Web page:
“Hitting it fat” sees a large divot taken prior to making contact with the ball.

There are so many things that can go wrong with your swing out on the golf course it is a wonder that we don’t end our days blubbering in some asylum.

The slice is the most common golf shot observed out on the links.

Golfers with driver in hand will likely slice the golf ball right of their intended target. The longest shaft in the bag, measuring around 44 to 48 inches, means that the driver or one wood (clubheads are no longer made of wood but the name has stuck) is the most difficult club to properly wield. You will see more homegrown swings failing to meet the demands of the shape and dimensions of the driver than in any other aspect of the game of golf. Bastardised movements, to put it crudely, delivering steep cuts across the line and resulting in weak fades and wicked slices. Despite this ugly feature of many golfers’ games their love of golf is undiminished. Golfers live in hope of striking their ball sweetly and seeing it soar effortlessly great distances down the fairway. Curing the slice is a perennial rich source of income for golf professionals everywhere. Drivers and fairway woods have seen huge evolutions in design technology and materials used in their construction. Originally, made from wood and steel they have become uber light clubs created out of titanium and graphite. The distances that these clubs can launch a golf ball, when correctly struck, have doubled in the last couple of decades. They are challenging golf courses and their pars due to players being able to hit the ball so far.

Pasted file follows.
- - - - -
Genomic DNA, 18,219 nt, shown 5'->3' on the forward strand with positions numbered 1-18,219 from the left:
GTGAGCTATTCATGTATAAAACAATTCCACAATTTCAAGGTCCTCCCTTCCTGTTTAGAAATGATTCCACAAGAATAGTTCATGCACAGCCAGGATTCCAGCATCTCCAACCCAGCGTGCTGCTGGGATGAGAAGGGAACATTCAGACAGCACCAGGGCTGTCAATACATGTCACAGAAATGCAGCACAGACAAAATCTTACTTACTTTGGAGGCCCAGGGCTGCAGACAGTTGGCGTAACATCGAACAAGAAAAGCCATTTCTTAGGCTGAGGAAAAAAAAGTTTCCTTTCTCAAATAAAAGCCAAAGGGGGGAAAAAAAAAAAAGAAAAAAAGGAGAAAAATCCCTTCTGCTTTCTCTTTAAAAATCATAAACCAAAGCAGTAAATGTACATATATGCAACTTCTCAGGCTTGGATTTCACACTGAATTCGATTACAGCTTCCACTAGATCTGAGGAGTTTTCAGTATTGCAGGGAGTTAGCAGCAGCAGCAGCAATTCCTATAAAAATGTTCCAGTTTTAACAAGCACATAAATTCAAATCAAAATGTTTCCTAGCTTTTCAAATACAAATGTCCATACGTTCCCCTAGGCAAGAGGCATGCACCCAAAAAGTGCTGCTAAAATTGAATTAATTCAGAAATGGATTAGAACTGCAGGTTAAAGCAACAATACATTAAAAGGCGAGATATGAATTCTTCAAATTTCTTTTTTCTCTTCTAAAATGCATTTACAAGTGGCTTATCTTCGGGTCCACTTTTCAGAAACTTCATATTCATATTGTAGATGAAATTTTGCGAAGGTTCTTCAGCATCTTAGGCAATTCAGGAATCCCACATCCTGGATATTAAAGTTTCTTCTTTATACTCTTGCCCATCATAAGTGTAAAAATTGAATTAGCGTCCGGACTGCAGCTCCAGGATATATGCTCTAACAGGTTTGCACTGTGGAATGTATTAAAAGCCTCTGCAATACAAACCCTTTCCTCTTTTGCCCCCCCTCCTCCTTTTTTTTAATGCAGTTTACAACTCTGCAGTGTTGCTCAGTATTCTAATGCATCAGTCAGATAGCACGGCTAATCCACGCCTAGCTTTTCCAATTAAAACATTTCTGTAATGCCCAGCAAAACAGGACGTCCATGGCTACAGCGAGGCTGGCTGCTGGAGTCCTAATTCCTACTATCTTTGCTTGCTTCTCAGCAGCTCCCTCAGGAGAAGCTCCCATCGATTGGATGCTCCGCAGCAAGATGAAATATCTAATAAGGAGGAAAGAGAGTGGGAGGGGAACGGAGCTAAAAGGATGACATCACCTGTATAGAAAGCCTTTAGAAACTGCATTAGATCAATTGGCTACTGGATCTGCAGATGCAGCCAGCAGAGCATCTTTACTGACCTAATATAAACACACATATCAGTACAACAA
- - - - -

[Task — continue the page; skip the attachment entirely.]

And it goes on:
The Golf Book: Green Cathedral Dreams.
Fairway ahead open those shoulders

The golf club manufacturers produce new drivers every year and generate large parts of their income via this cycle of new technologies driving sales. The elite players, the touring PGA professionals, are closely watched by an adoring audience and their achievements widely celebrated. These players regularly eagle par 5s with drives reaching 350 yards and requiring just a short iron to the green. There is a growing gulf between what golf is like for the average punter and the game played by those we see on TV. Placing one of these $900 drivers in the hands of the average high handicapper sees slices travelling about 170 metres into the trees on the right of the fairway. Learning to wield the driver is a prerequisite to unlocking its incredible launch properties.